How did we search?

We searched for the production of pairs of leptoquarks (actually, the production of a leptoquark and an anti-leptoquark) in two ways. For the first way, we assumed that both of the leptoquarks decay into an electron and a quark leading to a final state with two electrons and two jets (and no missing energy). For the second way, we assumed that one of the leptoquarks decays into an electron and a quark and the other into a neutrino and a quark, leading to a final state with one electron, two jets, and missing energy.

Since other interactions can produce events with the same final states, we had to find a way to select events which looked like they came from leptoquarks rather than from other particles we already know about. We did this by making a series of ``cuts.'' We required that the electrons and the jets have a minimum amount of energy and that there be a lot of missing energy (for the final state which should have missing energy). We picked cuts which would give us a small number of expected events (about 0.4 events --- of course we couldn't see 0.4 events, only none or one or two) and as many leptoquark events as possible.

What did we find?

We didn't see any events which could be attributed to leptoquarks. In fact, we didn't see any events at all after making the cuts! The next step is to set a lower limit on the leptoquark mass. To do this, we need to know how often leptoquarks are produced since all we know is that we didn't see any in our data set. The likelihood of producing a pair of leptoquarks depends on their mass --- the more massive a leptoquark is, the less likely it is that a pair of them will be produced in a collision. Theorists have done the necessary calculations and, based on their results, we can set a mass limit which depends on how the leptoquark decays (since we've never seen a leptoquark, we don't know which way it prefers to decay).

If leptoquarks always decay into an electron and a quark, they are more massive than 225 GeV/c2, well above the result from HERA. If they had a mass of 225 GeV/c2, we would have seen about three events. If they decay half the time into an electron and a quark and the other half the time into a neutrino and a quark, they must be more massive than 204 GeV/c2. Again, we would have seen about three events if their mass was 204 GeV/c2.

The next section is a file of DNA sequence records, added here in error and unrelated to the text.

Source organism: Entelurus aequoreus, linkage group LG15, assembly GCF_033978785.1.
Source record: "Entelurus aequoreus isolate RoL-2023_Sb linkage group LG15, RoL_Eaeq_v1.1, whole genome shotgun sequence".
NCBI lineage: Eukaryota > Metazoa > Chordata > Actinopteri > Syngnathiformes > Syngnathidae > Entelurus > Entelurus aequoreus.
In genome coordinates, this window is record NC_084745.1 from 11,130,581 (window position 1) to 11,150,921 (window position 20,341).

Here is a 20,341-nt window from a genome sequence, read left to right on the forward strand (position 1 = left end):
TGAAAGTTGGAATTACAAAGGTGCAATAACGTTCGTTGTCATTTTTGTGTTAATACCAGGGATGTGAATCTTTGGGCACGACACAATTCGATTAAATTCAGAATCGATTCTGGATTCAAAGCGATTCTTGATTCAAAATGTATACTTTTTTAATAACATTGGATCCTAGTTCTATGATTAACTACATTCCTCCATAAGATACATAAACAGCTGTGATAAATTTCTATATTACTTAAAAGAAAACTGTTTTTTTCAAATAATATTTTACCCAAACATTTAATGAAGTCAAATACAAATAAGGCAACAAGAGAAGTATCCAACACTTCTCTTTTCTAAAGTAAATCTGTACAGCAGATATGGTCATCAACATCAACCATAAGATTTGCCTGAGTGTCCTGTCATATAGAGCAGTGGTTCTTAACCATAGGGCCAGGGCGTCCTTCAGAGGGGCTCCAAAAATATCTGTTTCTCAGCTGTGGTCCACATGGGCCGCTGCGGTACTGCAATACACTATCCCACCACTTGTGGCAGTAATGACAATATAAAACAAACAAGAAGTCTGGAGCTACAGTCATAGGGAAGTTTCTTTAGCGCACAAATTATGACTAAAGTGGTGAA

The plot shows beta (the fraction of the decays which are to electron and quark) vs. leptoquark mass. The curves are the results of the individual analyses (two electrons and two jets or one electron, two jets, and missing energy from a neutrino), and the combination of the analyses. The area to the left of the red curve (the combination) is excluded. Also shown on the plot is an analysis done using only a small part of the data which searched for the case when both leptoquarks decayed to neutrino and quark (two jets and lots of missing energy).


What can we conclude?

The most reasonable explanation of the HERA events as leptoquarks requires that they decay nearly 100% of the time to electron and quark. Our results show that these ``extra'' events are almost certainly not leptoquarks!

A copy of our paper ``Search for Scalar Leptoquark Pairs Decaying to Electrons and Jets in pbarp Collisions,'' submitted to Physical Review Letters, is available as a preprint from Fermilab-Pub-97-252-E. The paper describing the search for leptoquarks in the electron, jets and missing energy channel is in preparation.

What about other types of leptoquarks?

We have also searched for second generation leptoquarks which decay into a muon and a quark or a muon-neutrino and a quark. And for third generation leptoquarks which decay into a tau-neutrino and a b quark. No evidence for any of them yet!

For further information contact Prof. Susan Blessing, Florida State University at

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Last modified: 15 Aug 97